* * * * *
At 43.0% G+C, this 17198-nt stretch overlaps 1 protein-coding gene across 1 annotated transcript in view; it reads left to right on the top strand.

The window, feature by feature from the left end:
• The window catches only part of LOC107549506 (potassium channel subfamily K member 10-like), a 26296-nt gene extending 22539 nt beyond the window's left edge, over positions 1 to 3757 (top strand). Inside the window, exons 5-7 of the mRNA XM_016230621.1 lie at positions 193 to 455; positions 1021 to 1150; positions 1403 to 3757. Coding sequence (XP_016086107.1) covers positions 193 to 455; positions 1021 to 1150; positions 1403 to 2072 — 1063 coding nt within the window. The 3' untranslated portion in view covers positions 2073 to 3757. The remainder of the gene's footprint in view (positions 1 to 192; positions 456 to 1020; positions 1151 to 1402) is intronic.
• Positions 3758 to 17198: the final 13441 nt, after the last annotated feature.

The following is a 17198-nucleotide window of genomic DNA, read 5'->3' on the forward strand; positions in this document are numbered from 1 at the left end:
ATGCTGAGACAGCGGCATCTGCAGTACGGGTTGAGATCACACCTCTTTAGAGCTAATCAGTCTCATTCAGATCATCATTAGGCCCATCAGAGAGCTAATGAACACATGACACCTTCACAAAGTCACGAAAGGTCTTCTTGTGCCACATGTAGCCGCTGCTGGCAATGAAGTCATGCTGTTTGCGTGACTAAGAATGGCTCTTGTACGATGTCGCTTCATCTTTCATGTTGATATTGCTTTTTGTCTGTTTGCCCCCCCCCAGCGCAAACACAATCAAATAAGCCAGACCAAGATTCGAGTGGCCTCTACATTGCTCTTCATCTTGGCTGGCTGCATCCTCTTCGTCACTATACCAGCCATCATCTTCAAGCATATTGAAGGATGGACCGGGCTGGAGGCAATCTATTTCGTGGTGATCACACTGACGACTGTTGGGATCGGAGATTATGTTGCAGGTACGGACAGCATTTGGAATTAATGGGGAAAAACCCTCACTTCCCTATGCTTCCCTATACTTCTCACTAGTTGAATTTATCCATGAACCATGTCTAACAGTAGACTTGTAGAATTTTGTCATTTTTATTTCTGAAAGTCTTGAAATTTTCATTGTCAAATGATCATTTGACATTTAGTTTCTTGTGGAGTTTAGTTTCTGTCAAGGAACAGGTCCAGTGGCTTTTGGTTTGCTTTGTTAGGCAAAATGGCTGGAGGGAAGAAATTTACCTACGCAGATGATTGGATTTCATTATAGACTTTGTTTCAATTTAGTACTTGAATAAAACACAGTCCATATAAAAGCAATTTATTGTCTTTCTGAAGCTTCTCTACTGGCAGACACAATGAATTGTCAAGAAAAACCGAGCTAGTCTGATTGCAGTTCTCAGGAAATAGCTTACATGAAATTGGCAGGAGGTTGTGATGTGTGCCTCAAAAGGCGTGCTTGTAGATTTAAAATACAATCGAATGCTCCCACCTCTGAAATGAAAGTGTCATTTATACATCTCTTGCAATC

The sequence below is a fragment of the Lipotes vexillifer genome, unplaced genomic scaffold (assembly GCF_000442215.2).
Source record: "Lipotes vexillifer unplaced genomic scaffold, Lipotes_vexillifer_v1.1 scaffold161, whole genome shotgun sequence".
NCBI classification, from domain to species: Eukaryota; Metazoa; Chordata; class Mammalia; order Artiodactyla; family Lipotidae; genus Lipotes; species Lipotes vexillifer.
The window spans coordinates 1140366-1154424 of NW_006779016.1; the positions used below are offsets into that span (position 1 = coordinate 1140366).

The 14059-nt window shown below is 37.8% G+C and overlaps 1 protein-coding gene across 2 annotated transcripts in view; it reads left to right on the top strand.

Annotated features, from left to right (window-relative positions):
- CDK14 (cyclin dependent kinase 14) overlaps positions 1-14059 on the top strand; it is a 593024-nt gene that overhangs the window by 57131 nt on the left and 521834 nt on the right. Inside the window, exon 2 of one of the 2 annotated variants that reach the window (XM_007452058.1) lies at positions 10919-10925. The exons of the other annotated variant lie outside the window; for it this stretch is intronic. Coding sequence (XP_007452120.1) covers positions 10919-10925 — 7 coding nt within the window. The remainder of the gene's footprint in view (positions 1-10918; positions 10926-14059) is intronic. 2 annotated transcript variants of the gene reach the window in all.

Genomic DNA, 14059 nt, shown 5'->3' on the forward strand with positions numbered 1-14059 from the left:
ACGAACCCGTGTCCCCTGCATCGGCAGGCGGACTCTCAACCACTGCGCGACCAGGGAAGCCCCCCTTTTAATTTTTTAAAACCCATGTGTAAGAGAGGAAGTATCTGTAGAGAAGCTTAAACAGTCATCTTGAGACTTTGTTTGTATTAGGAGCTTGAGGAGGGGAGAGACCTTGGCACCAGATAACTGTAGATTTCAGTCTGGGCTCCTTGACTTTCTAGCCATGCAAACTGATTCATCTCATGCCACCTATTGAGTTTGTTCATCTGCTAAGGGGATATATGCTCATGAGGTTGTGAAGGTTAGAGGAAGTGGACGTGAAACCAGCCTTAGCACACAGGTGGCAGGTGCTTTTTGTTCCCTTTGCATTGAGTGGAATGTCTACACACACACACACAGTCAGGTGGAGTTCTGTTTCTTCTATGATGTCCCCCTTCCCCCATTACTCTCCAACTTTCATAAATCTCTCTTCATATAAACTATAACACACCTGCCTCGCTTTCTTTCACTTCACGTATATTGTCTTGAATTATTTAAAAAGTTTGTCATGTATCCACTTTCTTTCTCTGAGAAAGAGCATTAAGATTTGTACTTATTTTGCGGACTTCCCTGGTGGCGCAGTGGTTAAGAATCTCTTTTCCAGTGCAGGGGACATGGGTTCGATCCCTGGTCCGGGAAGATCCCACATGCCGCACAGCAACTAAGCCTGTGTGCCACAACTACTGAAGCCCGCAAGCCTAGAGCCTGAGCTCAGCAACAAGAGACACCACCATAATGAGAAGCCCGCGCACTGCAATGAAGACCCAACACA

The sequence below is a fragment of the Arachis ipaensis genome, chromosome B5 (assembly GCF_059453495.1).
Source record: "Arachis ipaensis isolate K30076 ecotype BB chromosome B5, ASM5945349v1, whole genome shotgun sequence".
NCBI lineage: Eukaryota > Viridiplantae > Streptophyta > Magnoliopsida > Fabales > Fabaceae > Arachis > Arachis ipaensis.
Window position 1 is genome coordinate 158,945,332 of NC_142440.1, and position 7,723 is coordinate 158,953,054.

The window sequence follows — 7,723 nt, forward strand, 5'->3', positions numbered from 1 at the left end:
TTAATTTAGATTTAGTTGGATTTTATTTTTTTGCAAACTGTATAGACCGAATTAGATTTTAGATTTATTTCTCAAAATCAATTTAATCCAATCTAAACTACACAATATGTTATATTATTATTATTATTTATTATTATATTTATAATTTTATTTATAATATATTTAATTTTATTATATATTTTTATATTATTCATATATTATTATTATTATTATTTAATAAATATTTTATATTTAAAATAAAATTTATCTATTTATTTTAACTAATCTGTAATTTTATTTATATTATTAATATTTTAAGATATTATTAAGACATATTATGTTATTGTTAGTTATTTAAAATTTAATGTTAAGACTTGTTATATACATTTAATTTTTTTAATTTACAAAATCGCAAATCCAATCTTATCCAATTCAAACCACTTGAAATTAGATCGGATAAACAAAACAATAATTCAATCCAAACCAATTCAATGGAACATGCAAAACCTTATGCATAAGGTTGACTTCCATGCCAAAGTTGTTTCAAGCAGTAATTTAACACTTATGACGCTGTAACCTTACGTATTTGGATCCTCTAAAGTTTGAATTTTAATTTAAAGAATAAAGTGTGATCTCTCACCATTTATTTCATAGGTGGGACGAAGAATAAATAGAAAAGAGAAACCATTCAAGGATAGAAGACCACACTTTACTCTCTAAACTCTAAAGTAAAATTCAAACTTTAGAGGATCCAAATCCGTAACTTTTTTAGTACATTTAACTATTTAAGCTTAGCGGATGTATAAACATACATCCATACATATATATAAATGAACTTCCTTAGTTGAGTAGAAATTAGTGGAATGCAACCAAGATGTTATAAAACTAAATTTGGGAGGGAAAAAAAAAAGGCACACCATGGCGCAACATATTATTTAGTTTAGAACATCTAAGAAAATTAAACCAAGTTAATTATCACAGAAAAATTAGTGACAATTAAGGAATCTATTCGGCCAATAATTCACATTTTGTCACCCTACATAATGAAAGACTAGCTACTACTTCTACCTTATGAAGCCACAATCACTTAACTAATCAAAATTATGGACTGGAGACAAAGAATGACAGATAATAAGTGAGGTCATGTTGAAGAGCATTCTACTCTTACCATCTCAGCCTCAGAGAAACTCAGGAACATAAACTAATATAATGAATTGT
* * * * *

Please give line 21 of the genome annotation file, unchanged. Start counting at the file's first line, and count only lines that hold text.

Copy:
TTAATTTAGATTTAGTTGGATTTTATTTTTTTGCAAACTGTATAGACCGAATTAGATTTTAGATTTATTTCTCAAAATCAATTTAATCCAATCTAAACTACACAATATGTTATATTATTATTATTATTTATTATTATATTTATAATTTTATTTATAATATATTTAATTTTATTATATATTTTTATATTATTCATATATTATTATTATTATTATTTAATAAATATTTTATATTTAAAATAAAATTTATCTATTTATTTTAACTAATCTGTAATTTTATTTATATTATTAATATTTTAAGATATTATTAAGACATATTATGTTATTGTTAGTTATTTAAAATTTAATGTTAAGACTTGTTATATACATTTAATTTTTTTAATTTACAAAATCGCAAATCCAATCTTATCCAATTCAAACCACTTGAAATTAGATCGGATAAACAAAACAATAATTCAATCCAAACCAATTCAATGGAACATGCAAAACCTTATGCATAAGGTTGACTTCCATGCCAAAGTTGTTTCAAGCAGTAATTTAACACTTATGACGCTGTAACCTTACGTATTTGGATCCTCTAAAGTTTGAATTTTAATTTAAAGAATAAAGTGTGATCTCTCACCATTTATTTCATAGGTGGGACGAAGAATAAATAGAAAAGAGAAACCATTCAAGGATAGAAGACCACACTTTACTCTCTAAACTCTAAAGTAAAATTCAAACTTTAGAGGATCCAAATCCGTAACTTTTTTAGTACATTTAACTATTTAAGCTTAGCGGATGTATAAACATACATCCATACATATATATAAATGAACTTCCTTAGTTGAGTAGAAATTAGTGGAATGCAACCAAGATGTTATAAAACTAAATTTGGGAGGGAAAAAAAAAAGGCACACCATGGCGCAACATATTATTTAGTTTAGAACATCTAAGAAAATTAAACCAAGTTAATTATCACAGAAAAATTAGTGACAATTAAGGAATCTATTCGGCCAATAATTCACATTTTGTCACCCTACATAATGAAAGACTAGCTACTACTTCTACCTTATGAAGCCACAATCACTTAACTAATCAAAATTATGGACTGGAGACAAAGAATGACAGATAATAAGTGAGGTCATGTTGAAGAGCATTCTACTCTTACCATCTCAGCCTCAGAGAAACTCAGGAACATAAACTAATATAATGAATTGT